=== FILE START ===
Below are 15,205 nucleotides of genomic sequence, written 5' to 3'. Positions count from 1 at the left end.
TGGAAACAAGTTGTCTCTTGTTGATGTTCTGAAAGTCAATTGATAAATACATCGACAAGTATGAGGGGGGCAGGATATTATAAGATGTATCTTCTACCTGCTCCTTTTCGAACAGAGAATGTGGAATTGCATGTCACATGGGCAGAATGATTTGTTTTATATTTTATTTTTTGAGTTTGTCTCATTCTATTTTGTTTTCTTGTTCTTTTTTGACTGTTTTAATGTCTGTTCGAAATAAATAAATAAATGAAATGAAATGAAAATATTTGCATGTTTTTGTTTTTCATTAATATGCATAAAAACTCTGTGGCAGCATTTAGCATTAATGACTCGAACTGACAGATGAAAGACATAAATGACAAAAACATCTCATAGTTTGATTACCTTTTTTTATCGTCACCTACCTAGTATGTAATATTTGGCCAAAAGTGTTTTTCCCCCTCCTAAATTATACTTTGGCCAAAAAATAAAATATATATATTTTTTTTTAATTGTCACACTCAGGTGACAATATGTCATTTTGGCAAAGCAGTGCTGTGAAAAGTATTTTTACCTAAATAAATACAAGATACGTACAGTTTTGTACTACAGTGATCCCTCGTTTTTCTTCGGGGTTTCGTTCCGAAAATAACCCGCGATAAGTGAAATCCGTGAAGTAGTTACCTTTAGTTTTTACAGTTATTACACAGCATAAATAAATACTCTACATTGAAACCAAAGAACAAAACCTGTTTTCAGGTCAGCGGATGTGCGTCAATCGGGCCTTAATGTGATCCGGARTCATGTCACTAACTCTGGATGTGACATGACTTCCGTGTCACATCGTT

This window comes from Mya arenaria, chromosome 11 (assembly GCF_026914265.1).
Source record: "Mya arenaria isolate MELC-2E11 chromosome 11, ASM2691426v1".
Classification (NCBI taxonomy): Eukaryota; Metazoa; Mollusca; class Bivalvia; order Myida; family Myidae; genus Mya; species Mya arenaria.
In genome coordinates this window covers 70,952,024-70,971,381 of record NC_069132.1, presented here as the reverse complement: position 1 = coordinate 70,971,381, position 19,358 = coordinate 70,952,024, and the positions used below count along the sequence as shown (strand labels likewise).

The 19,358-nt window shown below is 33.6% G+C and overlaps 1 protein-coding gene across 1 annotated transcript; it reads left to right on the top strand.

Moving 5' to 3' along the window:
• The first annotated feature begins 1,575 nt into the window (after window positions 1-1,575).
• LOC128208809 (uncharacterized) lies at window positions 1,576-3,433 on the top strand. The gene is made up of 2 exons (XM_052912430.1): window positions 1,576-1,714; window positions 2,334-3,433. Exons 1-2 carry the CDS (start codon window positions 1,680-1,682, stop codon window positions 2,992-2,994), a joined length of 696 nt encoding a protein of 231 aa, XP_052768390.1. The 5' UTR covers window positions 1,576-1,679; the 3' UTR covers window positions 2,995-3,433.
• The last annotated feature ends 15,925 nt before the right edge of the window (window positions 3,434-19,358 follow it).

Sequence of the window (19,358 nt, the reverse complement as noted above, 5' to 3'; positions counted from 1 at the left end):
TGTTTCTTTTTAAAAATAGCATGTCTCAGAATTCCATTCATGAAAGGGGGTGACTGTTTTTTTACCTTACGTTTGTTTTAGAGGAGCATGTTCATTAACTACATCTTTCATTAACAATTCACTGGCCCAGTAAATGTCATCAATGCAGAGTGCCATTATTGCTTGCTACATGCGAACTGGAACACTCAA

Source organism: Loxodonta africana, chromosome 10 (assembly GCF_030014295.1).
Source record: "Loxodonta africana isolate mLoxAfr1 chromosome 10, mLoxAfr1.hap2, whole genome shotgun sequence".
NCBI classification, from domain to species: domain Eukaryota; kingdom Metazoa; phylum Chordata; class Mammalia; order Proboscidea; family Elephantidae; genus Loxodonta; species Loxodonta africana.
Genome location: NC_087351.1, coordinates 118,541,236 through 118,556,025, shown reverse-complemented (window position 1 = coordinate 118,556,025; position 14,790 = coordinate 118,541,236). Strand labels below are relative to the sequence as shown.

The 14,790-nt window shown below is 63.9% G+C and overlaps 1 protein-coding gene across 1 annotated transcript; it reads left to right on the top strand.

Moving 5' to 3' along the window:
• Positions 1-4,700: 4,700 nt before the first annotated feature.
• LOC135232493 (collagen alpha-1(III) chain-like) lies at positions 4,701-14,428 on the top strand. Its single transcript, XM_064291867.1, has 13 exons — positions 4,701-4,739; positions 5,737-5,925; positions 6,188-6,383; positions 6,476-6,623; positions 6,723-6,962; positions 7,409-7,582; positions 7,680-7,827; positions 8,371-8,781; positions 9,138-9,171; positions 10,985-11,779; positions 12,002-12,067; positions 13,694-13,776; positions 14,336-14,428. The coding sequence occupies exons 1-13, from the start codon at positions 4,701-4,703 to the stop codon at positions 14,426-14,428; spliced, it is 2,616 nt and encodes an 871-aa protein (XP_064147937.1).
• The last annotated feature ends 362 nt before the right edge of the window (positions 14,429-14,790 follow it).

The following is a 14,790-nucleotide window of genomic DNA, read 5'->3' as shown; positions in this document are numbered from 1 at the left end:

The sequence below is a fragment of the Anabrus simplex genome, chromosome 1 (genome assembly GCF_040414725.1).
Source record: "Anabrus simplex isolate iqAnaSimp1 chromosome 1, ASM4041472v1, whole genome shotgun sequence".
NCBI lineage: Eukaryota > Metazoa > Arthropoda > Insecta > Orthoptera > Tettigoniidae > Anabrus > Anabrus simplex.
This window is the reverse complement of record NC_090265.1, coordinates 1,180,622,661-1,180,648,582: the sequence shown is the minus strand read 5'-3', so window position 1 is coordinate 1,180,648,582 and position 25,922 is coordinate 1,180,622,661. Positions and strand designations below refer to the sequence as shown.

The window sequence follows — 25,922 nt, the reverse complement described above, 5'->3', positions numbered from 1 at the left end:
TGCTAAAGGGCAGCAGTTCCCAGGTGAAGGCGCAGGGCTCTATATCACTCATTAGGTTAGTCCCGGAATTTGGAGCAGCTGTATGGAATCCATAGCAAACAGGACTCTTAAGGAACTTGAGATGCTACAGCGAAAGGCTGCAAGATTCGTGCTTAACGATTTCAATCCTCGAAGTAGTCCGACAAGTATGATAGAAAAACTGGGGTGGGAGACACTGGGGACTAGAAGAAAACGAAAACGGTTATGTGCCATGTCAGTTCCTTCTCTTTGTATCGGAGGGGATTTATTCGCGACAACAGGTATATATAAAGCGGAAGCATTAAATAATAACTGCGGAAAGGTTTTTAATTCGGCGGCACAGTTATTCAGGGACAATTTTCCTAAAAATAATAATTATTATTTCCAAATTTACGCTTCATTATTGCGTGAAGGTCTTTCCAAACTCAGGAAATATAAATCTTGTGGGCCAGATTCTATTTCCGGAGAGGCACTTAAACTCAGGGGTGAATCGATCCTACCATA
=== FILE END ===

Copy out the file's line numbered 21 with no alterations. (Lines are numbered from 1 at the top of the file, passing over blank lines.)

• LOC135232493 (collagen alpha-1(III) chain-like) lies at positions 4,701-14,428 on the top strand. Its single transcript, XM_064291867.1, has 13 exons — positions 4,701-4,739; positions 5,737-5,925; positions 6,188-6,383; positions 6,476-6,623; positions 6,723-6,962; positions 7,409-7,582; positions 7,680-7,827; positions 8,371-8,781; positions 9,138-9,171; positions 10,985-11,779; positions 12,002-12,067; positions 13,694-13,776; positions 14,336-14,428. The coding sequence occupies exons 1-13, from the start codon at positions 4,701-4,703 to the stop codon at positions 14,426-14,428; spliced, it is 2,616 nt and encodes an 871-aa protein (XP_064147937.1).